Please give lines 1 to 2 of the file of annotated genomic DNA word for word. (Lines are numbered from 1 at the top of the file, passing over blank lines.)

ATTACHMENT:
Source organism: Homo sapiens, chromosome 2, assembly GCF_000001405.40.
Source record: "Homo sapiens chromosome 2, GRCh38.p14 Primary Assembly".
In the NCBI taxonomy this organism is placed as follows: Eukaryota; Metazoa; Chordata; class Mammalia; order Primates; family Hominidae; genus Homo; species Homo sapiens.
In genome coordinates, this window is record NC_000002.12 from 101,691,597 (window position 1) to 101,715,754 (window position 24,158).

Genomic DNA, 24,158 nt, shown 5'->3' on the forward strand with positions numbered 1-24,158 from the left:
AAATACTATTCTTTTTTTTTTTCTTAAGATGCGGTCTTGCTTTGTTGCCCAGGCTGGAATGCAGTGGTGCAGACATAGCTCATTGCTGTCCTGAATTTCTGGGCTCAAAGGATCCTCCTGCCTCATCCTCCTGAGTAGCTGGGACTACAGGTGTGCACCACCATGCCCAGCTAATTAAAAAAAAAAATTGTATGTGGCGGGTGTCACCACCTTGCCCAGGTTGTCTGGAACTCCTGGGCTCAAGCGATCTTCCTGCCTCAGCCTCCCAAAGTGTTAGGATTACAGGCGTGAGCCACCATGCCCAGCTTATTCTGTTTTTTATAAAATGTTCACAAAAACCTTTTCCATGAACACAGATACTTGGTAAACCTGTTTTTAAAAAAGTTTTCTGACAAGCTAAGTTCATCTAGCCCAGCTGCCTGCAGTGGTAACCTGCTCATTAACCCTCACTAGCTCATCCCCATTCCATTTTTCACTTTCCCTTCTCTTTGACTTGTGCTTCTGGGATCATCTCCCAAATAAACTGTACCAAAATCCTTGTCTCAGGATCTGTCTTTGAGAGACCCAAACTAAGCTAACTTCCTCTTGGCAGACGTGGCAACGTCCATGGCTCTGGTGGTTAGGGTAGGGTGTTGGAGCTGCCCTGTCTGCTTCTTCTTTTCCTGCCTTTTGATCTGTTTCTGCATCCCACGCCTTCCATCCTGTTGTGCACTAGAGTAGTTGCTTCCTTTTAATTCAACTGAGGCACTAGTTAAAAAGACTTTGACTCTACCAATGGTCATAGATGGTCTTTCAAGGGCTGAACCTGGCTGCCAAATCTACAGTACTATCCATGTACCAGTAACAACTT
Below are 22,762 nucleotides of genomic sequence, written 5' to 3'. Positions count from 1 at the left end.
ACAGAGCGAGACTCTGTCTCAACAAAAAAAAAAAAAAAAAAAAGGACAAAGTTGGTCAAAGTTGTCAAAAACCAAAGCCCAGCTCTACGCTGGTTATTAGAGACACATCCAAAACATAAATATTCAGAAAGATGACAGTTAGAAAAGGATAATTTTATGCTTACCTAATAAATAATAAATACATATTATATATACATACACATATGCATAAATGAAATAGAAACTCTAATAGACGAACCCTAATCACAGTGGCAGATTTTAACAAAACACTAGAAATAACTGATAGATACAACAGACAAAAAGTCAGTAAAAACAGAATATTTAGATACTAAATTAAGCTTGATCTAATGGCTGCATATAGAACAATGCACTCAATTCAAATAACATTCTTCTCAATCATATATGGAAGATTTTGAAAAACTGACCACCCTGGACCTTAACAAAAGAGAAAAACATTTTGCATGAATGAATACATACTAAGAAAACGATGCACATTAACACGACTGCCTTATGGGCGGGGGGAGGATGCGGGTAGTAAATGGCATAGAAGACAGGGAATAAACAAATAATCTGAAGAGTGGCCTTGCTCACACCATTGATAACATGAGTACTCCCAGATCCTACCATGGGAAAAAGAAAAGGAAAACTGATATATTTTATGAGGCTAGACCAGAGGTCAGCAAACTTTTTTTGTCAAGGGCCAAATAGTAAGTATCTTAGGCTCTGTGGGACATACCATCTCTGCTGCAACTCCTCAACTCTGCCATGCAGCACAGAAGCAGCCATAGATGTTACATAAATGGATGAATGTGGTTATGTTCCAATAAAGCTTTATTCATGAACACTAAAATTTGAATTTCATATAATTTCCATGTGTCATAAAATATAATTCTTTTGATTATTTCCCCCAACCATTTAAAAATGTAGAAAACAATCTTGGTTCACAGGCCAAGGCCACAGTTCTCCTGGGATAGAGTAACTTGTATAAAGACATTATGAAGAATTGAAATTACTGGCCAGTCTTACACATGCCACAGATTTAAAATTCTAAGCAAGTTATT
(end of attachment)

Source organism: Homo sapiens, chromosome 2, assembly GCF_000001405.40.
Source record: "Homo sapiens chromosome 2, GRCh38.p14 Primary Assembly".